By Eric Leijenaar, BosNewsLife Senior Special Correspondent
TEHRAN/AMSTERDAM (BosNewsLife)– Iran has detained dozens of Christians in the last two weeks, including former Muslims, and at least eight of them remain imprisoned, a well-informed advocacy group told BosNewsLife Wednesday, August 12.
“It seems that the Iranian government views Christians and other religious minorities as endangering the regime,” said Netherlands-based Open Doors about the reported arrests of 32 Christians in the village of Amameh and the northern town of Rasht.
Iranian officials could not immediately be reached for comment.
Open Doors said the latest raid occurred July 31 when police apparently stormed a home Amameh, north of the capital Tehran. “A group of 24 Christians, all of them ex-Muslims, gathered for Bible study. They were taken to their own homes and police confiscated their passports, other documents, money, compact disks, books, computers and mobile phones,” Open Doors added.
At least seven Christians of this group remained detained Wednesday, August 12, Christians said. They were identified as Shahnam Behjatollah en six others only by their first names Shaheen, Maryam, Mobinaa, Mehdi, Ashraf and Nariman.
A week later the released Christians were interrogated at the police station about their Christian activities, Open Doors quoted a local Christian as saying. In Rasht police detained eight Christians on July 29 and July 30, the advocacy group said. The believers are believed to belong to the same network as the detained Christians in Amameh. One man of those detained in Rasht was still behind bars Wednesday, August 12, Open Doors said.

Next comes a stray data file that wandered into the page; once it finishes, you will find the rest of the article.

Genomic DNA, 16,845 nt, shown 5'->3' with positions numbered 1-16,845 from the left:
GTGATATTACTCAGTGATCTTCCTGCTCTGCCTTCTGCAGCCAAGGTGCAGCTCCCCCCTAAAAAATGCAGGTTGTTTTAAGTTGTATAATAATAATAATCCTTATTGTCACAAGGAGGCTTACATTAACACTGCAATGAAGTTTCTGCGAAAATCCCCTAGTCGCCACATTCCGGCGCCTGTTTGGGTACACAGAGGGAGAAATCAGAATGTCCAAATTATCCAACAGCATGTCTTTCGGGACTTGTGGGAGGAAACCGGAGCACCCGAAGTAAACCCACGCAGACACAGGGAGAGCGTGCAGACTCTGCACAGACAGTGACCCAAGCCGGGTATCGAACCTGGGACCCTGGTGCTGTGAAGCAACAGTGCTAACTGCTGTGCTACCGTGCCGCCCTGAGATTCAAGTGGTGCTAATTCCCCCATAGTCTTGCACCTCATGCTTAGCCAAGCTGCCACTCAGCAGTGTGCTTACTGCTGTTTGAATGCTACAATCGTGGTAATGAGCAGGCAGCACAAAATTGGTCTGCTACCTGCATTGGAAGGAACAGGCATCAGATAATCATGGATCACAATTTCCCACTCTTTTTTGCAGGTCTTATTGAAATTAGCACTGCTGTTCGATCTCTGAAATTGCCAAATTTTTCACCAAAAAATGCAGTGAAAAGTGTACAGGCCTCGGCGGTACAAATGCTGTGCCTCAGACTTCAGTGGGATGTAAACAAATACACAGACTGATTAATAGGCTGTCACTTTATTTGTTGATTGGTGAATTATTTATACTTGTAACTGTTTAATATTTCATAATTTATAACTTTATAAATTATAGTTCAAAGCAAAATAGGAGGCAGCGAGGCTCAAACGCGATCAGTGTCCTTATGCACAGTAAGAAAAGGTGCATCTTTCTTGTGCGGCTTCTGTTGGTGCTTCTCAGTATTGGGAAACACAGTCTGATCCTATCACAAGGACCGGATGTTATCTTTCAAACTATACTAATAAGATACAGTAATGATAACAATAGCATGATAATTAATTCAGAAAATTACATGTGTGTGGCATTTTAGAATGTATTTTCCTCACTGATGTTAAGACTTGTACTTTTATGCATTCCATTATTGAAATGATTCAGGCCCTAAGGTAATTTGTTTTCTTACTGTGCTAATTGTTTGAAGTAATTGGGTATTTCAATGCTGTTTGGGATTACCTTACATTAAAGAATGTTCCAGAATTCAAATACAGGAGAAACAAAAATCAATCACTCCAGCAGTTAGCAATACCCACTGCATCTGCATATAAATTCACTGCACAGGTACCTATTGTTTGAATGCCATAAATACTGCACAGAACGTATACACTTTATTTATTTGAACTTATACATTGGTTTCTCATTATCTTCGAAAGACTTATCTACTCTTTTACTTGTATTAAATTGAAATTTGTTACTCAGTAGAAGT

Open Doors spokesman Jan Vermeer linked the arrests to reported “divisions within the regime,” following the recent disputed presidential election. “Previously people heard only one opinion in the [state-run] media, now there are discussions at the highest levels. It seems that President Mahmoud Ahmadinejad and his supporters do everything to keep their power over the country.”
As part of their strategy, he said, the government is cracking down on opposition groups, Christians and other religious groups who they view as “a risk” to their future. He said “the current persecution of minorities” resembles past practises.
The latest reported detentions comes on the heels of a trial against two young imprisoned women who could face the death penalty for becoming Christians. Christian trial observers said a ‘revolutionary’ court in Tehran pressured Maryam Rustampoor, 27, and Marzieh Amirizadeh, 30, on Sunday, August 9, to return to Islam.
“Though great pressure was put on them, both women declared that they would not deny their faith,” the Christians told BosNewsLife.
Both women, who reportedly suffer health problems, were detained March 5 for converting to Christianity. They endured solitary confinement, interrogations “for many hours while blindfolded” and other mistreatment in Tehran’s notorious Evin prison, well-informed Christians said.
Open Doors said it has launched a letter campaign for Christians in Iran. “As [President] Ahmadinejad begins his second term as president, Open Doors asks him to guarantee religious freedom to all Farsi speaking Christians…and to free those detained for their faith [in Christ].”